Once upon a time, US thrift institutions were the primary provider of credit to keep the American housing market humming along. Then the great Savings and Loan crisis happened, and by and large thrifts disappeared from the housing credit landscape. The result was the advent of Fannie and Freddie (i.e., the GSEs) as the "rug" that tied the US housing market room together. The chart below shows the dramatic increase in the role that the GSEs started playing following the S&L crisis, and which culminated with the great financial crisis, or rather the failure of the GSEs a month ahead of the Lehman bankruptcy.
As the WSJ's Nick Timiraos explains:
The government plays an unusually large role in the U.S. mortgage market because banks don't like holding 30-year mortgages. During the 1980s, many savings-and-loan associations failed when rates jumped because the interest they had to pay to depositors soared above the payments they received on those 30-year mortgages. This is known as "interest-rate risk."
Enter Fannie and Freddie. They don't make loans. Instead, they buy them from lenders, package them into securities, and sell those to investors. They promise to make investors whole when mortgages default. In other words, they take the credit risk.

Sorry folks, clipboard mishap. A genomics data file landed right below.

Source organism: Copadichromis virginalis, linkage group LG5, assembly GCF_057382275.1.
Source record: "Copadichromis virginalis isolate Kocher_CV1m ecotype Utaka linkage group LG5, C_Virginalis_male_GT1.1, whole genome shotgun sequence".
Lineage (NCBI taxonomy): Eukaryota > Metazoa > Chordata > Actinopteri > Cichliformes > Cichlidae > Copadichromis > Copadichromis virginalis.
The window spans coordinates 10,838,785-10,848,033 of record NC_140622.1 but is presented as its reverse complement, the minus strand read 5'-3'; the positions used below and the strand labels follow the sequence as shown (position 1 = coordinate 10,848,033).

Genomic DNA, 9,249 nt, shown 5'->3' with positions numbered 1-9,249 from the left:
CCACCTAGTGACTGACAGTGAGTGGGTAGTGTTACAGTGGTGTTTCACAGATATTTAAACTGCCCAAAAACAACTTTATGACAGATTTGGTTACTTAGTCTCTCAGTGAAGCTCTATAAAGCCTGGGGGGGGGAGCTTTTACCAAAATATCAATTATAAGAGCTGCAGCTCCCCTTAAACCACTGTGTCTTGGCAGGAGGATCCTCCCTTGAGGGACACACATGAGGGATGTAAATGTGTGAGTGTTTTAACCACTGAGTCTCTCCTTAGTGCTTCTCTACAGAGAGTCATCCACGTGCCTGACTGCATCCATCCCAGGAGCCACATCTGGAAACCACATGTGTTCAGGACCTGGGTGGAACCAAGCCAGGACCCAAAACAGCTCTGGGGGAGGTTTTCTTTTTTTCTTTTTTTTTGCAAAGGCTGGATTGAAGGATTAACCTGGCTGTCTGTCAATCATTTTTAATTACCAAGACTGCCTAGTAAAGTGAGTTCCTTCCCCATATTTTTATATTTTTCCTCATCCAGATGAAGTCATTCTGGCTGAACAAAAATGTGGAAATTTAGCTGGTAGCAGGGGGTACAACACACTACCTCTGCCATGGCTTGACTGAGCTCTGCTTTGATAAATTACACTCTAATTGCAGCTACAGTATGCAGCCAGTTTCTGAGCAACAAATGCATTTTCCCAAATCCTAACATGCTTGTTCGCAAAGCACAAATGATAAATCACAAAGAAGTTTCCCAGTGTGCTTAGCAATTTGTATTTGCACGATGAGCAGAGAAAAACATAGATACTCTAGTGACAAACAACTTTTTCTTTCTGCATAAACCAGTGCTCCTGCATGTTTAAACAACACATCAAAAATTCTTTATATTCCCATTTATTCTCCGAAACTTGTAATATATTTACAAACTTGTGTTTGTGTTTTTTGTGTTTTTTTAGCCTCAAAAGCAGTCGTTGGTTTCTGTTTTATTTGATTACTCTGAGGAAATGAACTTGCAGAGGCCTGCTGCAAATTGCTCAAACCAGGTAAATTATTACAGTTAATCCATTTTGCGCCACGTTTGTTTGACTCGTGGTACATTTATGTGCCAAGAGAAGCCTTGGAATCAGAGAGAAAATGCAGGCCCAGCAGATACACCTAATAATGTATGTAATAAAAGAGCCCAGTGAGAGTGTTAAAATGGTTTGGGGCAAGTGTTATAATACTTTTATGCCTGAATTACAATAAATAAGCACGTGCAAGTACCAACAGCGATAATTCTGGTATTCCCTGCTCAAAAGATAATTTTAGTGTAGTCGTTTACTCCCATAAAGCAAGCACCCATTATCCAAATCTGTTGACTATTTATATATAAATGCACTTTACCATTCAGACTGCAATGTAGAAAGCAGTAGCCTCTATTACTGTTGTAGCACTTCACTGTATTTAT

Then August 2008 happened and the GSEs - that so important source of shadow credit - were effectively nationalized (even if their trillions in debt, inexplicably, never made it on the sovereign balance sheet much to Peter Orszag's chagrin). Which is usually what happens when a third party takes on indefinite interest-rate risk, and when the interest rate punchbowl resulting from three decades of "Great moderation" is finally pulled away.
Since then nobody has come up with any actionable proposal how to maintain housing storming along, while concurrently pushing Fannie and Freddie off of the taxpayer's tab, despite numerous attempts to "resolve" this sticking issue resulting not from the blow up of one but two financial crises. The WSJ has some further clarity:
Those who want the government out of the mortgage business say the 30-year fixed isn't all it's cracked up to be. Because borrowers pay a lot of interest during the first few years of the loan, it's hard to quickly build equity. This makes the loan less practical in an era where people move, switch jobs, and get divorced more often than in the past.
Defenders, however, say it's the wrong time to push more people into adjustable-rate loans because interest rates are likely to rise over the coming decade.
Wouldn't banks still offer the 30-year fixed mortgage without a government guarantee if it's so popular? Maybe, but they would likely require bigger down payments and higher rates.
It's a math issue. There is nearly $10 trillion in mortgage debt outstanding today with around $4.5 trillion backed by Fannie and Freddie. Scrapping the government's role means finding trillions of dollars ready to absorb the credit and interest-rate risk for new mortgages, since the firms have backed around two-thirds of those made since 2009.
Our two cents: just like with HFT-infested broken capital markets, and the centrally-planned economy in general ("planned" by a Fed whose communication skills are put increasingly under the confidence microscope), don't expect any material (or even superficial) changes until the next big crash, which hopefully does not double down as the great systemic reset that increasingly more seem to believe is no longer avoidable but simply a matter of time.